Shut out of India’s latest airwaves auction, the country’s smaller operators now risk falling even further behind their bigger rivals.
Both Aircel Ltd. and Tata DoCoMo were barred from participating in the auction because they could not meet the telecom regulator’s strict financial requirement that bidders each have a “net worth” of at least 1 billion Indian rupees ($15.9 million).
Indeed, each operator was way off the mark when judged on this basis. Tata’s net worth was a negative INR71.9 billion ($1.15 billion), while Aircel’s was a negative INR66.7 billion ($1.06 billion).
Yet neither player is insignificant. With 78.7 million subscribers at the end of December 2014, Aircel controlled about 8.3% of India’s mobile market. Tata’s share stood at approximately 7% on the same date.
In the meantime, Sistema Shyam TeleServices Ltd. , the country’s only pure-play CDMA operator, has decided not to bid for 800MHz spectrum after complaining the regulator’s minimum prices were too high. Last year, it had been the only player to bid for spectrum in this particular band.
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There’s no doubt that India’s smaller operators have lost relevance in the past few years. Formerly a pan-India service provider, Aircel was three years ago forced to shut down operations in the circles (service areas) of Madhya Pradesh, Chattisgarh, Gujarat, Haryana, Rajasthan and Punjab in order to cut costs and free up resources for more profitable circles. Similarly, Tata has shut down CDMA operations in many circles and GSM activities in three.
Their exclusion from the auction will further strengthen the big players. A form of passive consolidation is already underway in the telecom market, with Bharti Airtel Ltd. (Mumbai: BHARTIARTL), Idea Cellular Ltd. and Vodafone India all continuing to bulk up. Last year, this trio controlled as much as 70% of the market, according to data released by the regulator, and their market share is growing at the expense of smaller rivals.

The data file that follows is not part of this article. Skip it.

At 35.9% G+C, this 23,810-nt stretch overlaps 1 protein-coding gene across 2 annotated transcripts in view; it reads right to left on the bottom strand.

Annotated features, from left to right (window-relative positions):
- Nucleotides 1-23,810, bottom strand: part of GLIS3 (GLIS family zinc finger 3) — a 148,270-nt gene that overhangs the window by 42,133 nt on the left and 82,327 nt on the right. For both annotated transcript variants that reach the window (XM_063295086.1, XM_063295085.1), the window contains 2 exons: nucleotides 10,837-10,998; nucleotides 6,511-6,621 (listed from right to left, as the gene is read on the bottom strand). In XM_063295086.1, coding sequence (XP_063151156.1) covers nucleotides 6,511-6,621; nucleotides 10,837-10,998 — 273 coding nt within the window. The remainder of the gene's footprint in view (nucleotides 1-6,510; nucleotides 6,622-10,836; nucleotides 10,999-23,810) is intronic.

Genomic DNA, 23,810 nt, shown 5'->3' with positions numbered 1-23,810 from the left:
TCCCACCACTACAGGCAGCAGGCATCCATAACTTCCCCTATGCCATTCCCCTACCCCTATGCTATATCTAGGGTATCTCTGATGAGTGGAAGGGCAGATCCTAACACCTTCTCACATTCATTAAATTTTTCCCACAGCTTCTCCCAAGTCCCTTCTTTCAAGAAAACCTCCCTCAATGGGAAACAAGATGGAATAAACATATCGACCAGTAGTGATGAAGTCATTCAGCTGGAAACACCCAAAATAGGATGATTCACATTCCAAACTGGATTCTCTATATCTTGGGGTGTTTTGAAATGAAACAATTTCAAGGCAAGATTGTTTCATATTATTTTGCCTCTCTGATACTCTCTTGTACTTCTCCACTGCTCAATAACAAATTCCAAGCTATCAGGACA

Balance sheet weakness will make it hard for smaller operators to invest in upgrading their networks or buying spectrum in future. That, in turn, will make it even harder for them to compete in the mobile data era and render them less attractive to potential buyers once true consolidation begins.
Ideally, that process should provide an exit route for the likes of Aircel and Tata. Recent media reports have suggested that Uninor , an Indian operator backed by Norway’s Telenor ASA (Nasdaq: TELN), is interested in buying the stake in Tata DoCoMo held by Tata Teleservices Ltd. . Similarly, Aircel has reportedly attracted the interest of Reliance Jio, a new entrant rolling out 4G services.
Ultimately, though, regulatory and market uncertainty could rule out any such moves. “The telecom market should either be policy driven or market driven. Right now it is neither fully policy driven nor fully market driven in India,” says Deepak Kumar, the founder of analyst firm BusinessandMarket.net. “Even if they want to exit, the policy is not clear. In the present circumstances, a shake-out of smaller players is happening but a sell-out seems distant.”